The All India Sikh Students' Federation (AISSF) and the Sikhs for Justice (SFJ) have claimed to have identified at least nine sites in Delhi where gurdwaras were not reconstructed after they were razed by mobs during the November 1984 anti-Sikh carnage.

“65 burnt alive”

Talking to reporters on Tuesday, SFJ's chief legal counsel Navikiran Singh and AISSF president Karnail Singh Peermohammad said that 26 years after the massacre, they also discovered that at least 65 Sikhs were burnt alive at the Gurdwara Udaseen Taran Ashram in Block 22 of Nagloi colony of Delhi.

They released a list of 49 persons who were killed there. After playing a documentary film, they provided details about the nine sites where gurdwaras were razed.

They also pointed out that attempts were made to construct temples at some places, while idols and pictures of Hindu gods put up at others. At one such site, signs of Swastika were also painted. Most sites were now marked by dilapidated boundary walls, debris of burnt bricks and remains of some structures.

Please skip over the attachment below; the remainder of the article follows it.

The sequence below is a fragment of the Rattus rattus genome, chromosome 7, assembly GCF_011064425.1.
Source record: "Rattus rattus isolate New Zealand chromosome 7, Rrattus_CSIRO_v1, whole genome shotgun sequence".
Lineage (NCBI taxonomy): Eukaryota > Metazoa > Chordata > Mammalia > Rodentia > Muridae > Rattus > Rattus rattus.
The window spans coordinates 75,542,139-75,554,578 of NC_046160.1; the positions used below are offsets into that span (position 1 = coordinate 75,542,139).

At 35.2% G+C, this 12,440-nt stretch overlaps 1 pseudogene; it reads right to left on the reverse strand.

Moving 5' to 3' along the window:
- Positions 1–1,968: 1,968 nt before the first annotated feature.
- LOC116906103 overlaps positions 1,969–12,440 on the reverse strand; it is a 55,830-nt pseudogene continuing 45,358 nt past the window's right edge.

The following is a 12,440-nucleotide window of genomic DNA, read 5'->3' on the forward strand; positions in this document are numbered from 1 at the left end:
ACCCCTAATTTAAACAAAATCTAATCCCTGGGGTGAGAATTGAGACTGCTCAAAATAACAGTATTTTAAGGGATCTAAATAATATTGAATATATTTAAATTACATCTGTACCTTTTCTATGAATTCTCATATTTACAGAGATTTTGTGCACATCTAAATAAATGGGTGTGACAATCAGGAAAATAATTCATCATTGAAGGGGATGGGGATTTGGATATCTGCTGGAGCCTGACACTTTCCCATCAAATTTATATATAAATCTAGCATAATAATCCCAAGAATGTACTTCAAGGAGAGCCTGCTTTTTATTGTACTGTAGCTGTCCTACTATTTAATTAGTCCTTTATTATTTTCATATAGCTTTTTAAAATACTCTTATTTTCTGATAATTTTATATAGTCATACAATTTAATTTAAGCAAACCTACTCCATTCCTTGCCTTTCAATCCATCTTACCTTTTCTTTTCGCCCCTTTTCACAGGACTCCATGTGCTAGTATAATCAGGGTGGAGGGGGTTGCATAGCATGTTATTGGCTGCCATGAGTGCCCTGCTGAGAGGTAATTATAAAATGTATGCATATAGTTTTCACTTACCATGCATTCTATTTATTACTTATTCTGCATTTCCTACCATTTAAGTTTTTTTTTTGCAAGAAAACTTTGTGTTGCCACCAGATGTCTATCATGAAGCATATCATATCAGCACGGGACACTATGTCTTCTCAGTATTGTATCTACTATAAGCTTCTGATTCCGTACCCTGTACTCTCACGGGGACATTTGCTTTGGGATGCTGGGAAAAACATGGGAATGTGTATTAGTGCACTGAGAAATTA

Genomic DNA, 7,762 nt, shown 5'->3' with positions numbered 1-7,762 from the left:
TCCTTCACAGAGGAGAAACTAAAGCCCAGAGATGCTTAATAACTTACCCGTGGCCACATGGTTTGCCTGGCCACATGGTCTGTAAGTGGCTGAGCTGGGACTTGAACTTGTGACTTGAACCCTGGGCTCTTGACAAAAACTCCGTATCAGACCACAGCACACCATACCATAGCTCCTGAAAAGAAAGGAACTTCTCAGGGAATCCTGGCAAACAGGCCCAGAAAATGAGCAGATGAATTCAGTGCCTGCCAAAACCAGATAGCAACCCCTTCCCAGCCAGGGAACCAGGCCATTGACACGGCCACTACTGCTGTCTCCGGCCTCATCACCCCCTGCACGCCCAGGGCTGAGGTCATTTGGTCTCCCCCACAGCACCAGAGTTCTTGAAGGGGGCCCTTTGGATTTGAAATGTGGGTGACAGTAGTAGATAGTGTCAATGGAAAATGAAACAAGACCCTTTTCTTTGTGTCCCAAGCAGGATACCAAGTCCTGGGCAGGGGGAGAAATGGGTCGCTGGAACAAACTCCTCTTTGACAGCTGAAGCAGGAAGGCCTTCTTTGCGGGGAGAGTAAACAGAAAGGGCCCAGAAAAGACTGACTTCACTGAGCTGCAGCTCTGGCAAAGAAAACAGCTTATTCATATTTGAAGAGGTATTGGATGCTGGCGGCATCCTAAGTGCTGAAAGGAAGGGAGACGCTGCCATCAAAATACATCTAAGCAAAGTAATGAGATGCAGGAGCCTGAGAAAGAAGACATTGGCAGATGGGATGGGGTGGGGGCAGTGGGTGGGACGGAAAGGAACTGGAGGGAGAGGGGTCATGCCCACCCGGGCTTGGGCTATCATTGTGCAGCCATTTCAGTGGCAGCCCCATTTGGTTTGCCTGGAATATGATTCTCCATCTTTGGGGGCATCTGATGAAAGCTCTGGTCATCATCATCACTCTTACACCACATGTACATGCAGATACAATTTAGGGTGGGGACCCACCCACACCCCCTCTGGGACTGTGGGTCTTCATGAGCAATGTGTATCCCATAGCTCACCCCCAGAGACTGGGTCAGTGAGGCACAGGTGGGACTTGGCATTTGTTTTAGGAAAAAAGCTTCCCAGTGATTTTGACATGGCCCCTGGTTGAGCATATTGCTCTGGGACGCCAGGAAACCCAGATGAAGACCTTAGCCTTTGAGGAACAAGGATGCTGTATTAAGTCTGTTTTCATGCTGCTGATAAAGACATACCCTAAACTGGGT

At many places, non-Sikh residents favoured reconstruction of the gurdwaras and restoration of normality.

Mr. Peermohammad chided the mainline Sikh leadership in the various factions of the Akali Dal, Shiromani Gurdwara Parbandhak Committee (SGPC), Delhi Sikh Gurdwara Management Committee (DSGMC) and the religious sects that organised Kar Sewa at large shrines for “ignoring” these small gurdwaras, which served the poor sections of the community.

He said that recently the DSGMC announced its decision to spend Rs. 57 crore on the renovation of the historic shrine Rakab Ganj, which according to him already was full of grandeur.

He said that the Kar Sewa sects were busy putting marble and gold-plated domes on the shrines where the managements were already flush with resources.

Shrines ignored

Mr. Navkiran pointed out that these shrines were also ignored when the Prime Minister's special package was announced in 2006 after the Nanavati Commission came out with the report for rehabilitating the November 1984 victims.

The Centre, SGPC, DSGMC and the Sikh sangat must be involved in restoring the shrines.

“It is not necessary that a shrine be reconstructed. At the vacant sites, let them put up a library, charitable hospital or anything that can be of common social use. But the memory of those who were killed on those spots should be maintained,” he said.

While these organisations would create public opinion, they would seek more information about similar sites in Delhi and other parts of the country that witnessed riots.

They would also write to the Union government and related authorities to ensure justice to these shrines as well, the leaders said.